Do I Need a Lawyer When I'm Charged with a Crime?
Defendants charged with crimes are almost always best served by obtaining a lawyer, for the reasons explained below.
Defendants charged with crimes are almost always best served by obtaining a lawyer. In fact, most criminal defendants are represented by a lawyer, especially when jail or a prison sentence is a possible result. It is very difficult for a person to competently handle his or her own criminal case. While there are no firm statistics on how many people choose to represent themselves in criminal cases, estimates range well below 1%.
You Can't Find Everything You Need in a Book
Self-representation is made difficult in part by the typical gulf between paper and practice in criminal cases. In books you can find laws that define crimes, fix punishments for their violation, and mandate courtroom procedures. Take the time and trouble to read these books, defendants might think, and they’ll understand the system. Alas, the practice of criminal law can’t be understood by reading books alone, even this one. To experienced criminal defense attorneys, the criminal law appears much the same as a droplet of water appears to a biologist under a microscope—a teeming world with life forms and molecules interacting unpredictably.
The Power of the Prosecutor
For example, prosecutorial discretion—the power of prosecutors to decide whether to file criminal charges, and what charges to file— determines much of what actually happens in the criminal courts. The particular prosecutor who has the power to make decisions, and when those decisions are made, can greatly affect the outcome of a case. An act that looks on paper to constitute one specific crime can be recast as a variety of other crimes, some more and others less serious. What in a statute book appears to be a fixed sentence for a particular crime can be negotiated into a variety of alternatives.
No one should underestimate the role that community pressures, values, and politics plays in many criminal cases. Judges must stand for re-election, prosecutors want to be successful, and police expect that the crime reports they bring to the prosecutor will result in charged cases. The public may be fired up about certain crimes and expect the system to "get tough" on people arrested for them. In a perfect world, the system would be immune from such pressures, but this is simply not what happens. Only someone who's familiar with the local scene can know how these pressures might affect your case, and how to work within them.
In other words, the world of criminal law is vast, hidden, and shifting, and defendants enter it alone at their peril. At the very least, most self-represented defendants should arrange for a lawyer to be a legal coach and consult with their coaches as needed.
What Will an Attorney Do for Me?
The truth is, no matter how smart or well educated you are, the criminal justice system makes it virtually impossible to do a competent job of representing yourself. Each criminal case is unique, and only a specialist who is experienced in assessing the particulars of a case—and in dealing with the many variables that come up in every case—can provide the type of representation that every criminal defendant needs to receive if justice is to be done.
Criminal defense lawyers do much more than simply question witnesses in court. For example, defense lawyers:
- Negotiate “deals” with prosecutors, often arranging for reduced charges and lesser sentences. By contrast, prosecutors may be uncooperative with self-represented defendants.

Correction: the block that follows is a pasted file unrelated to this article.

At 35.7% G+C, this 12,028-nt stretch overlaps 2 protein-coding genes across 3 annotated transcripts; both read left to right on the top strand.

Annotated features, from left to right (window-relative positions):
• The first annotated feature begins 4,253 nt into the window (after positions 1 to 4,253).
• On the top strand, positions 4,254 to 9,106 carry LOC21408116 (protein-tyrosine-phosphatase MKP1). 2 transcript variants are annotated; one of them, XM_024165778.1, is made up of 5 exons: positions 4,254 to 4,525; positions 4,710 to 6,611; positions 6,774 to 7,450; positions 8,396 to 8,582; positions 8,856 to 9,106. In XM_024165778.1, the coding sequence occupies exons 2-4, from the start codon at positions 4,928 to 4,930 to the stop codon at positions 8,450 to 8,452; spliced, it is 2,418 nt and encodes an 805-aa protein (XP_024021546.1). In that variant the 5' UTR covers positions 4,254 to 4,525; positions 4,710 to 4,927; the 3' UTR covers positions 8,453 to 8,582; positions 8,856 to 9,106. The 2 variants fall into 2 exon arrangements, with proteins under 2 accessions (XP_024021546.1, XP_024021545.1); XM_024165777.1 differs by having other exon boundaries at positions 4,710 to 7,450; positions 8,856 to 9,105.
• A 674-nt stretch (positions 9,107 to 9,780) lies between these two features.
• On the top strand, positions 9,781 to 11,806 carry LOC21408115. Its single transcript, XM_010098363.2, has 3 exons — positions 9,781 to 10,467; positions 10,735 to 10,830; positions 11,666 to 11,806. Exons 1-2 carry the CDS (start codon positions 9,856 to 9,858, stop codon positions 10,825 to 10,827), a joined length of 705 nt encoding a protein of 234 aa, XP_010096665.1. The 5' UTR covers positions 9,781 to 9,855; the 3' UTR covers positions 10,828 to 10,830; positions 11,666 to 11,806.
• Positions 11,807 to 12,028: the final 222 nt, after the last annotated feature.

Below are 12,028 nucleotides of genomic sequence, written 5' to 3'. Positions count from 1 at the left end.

- Formulate sentencing programs tailored to a client’s specific needs, often helping defendants avoid future brushes with the criminal justice system.
- Help defendants cope with the feelings of fear, embarrassment, reduced self-esteem, and anxiety that criminal charges tend to produce in many people.
- Provide defendants with a reality check—a knowledgeable, objective perspective on their situation and what is likely to happen should their cases go to trial. This perspective is vital for defendants trying to decide whether to accept a prosecutor’s offered plea bargain.
- Are familiar with important legal rules that people representing themselves would find almost impossible to locate on their own, because many criminal law rules are hidden away in court interpretations of federal and state statutes and constitutions. For example, understanding what may constitute an unreasonable search and seizure often requires familiarity with a vast array of state and federal appellate court opinions.
- Are familiar with local court customs and procedures that are not written down anywhere. For example, a defense lawyer may know which prosecutor has the real authority to settle a case and what kinds of arguments are likely to appeal to that prosecutor.
- Understand the possible hidden costs of pleading guilty that a self-represented person might never think about.
- Spend time on a case that a defendant cannot afford to spend. Defendants who can afford to hire a lawyer usually have jobs, and therefore lack the time (and energy) to devote to such time-consuming activities as gathering and examining documents, doing legal research, and talking to witnesses.
- Gather information from prosecution witnesses. Witnesses often fear people accused of crimes and therefore refuse to speak to people representing themselves. Witnesses are more likely to talk to defense attorneys or their investigators.
- Hire and manage investigators. Investigators may be able to believably impeach (contradict) prosecution witnesses who embellish their stories at trial. By contrast, it is far less effective for a defendant to testify that “the prosecution witness told me something different before trial.”
This article was excerpted from The Criminal Law Handbook, by Paul Bergman, J.D., and Sara J. Berman, J.D.